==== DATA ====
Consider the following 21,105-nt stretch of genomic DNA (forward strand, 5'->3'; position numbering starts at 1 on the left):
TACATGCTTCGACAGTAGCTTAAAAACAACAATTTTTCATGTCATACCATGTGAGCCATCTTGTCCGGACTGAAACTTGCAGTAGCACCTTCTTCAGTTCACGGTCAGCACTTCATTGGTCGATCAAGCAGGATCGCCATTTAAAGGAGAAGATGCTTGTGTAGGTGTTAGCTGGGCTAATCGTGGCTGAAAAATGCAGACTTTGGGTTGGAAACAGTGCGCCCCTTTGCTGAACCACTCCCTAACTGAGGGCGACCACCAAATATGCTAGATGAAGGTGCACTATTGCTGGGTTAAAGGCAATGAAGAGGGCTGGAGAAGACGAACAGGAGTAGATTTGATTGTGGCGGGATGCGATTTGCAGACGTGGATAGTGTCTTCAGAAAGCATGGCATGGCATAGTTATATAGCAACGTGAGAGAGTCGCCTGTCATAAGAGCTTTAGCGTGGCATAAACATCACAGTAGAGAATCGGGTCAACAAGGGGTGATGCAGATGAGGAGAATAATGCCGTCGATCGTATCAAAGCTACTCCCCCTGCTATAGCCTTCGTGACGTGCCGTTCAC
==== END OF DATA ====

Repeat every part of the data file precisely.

Consider the following 21,105-nt stretch of genomic DNA (forward strand, 5'->3'; position numbering starts at 1 on the left):
TACATGCTTCGACAGTAGCTTAAAAACAACAATTTTTCATGTCATACCATGTGAGCCATCTTGTCCGGACTGAAACTTGCAGTAGCACCTTCTTCAGTTCACGGTCAGCACTTCATTGGTCGATCAAGCAGGATCGCCATTTAAAGGAGAAGATGCTTGTGTAGGTGTTAGCTGGGCTAATCGTGGCTGAAAAATGCAGACTTTGGGTTGGAAACAGTGCGCCCCTTTGCTGAACCACTCCCTAACTGAGGGCGACCACCAAATATGCTAGATGAAGGTGCACTATTGCTGGGTTAAAGGCAATGAAGAGGGCTGGAGAAGACGAACAGGAGTAGATTTGATTGTGGCGGGATGCGATTTGCAGACGTGGATAGTGTCTTCAGAAAGCATGGCATGGCATAGTTATATAGCAACGTGAGAGAGTCGCCTGTCATAAGAGCTTTAGCGTGGCATAAACATCACAGTAGAGAATCGGGTCAACAAGGGGTGATGCAGATGAGGAGAATAATGCCGTCGATCGTATCAAAGCTACTCCCCCTGCTATAGCCTTCGTGACGTGCCGTTCAC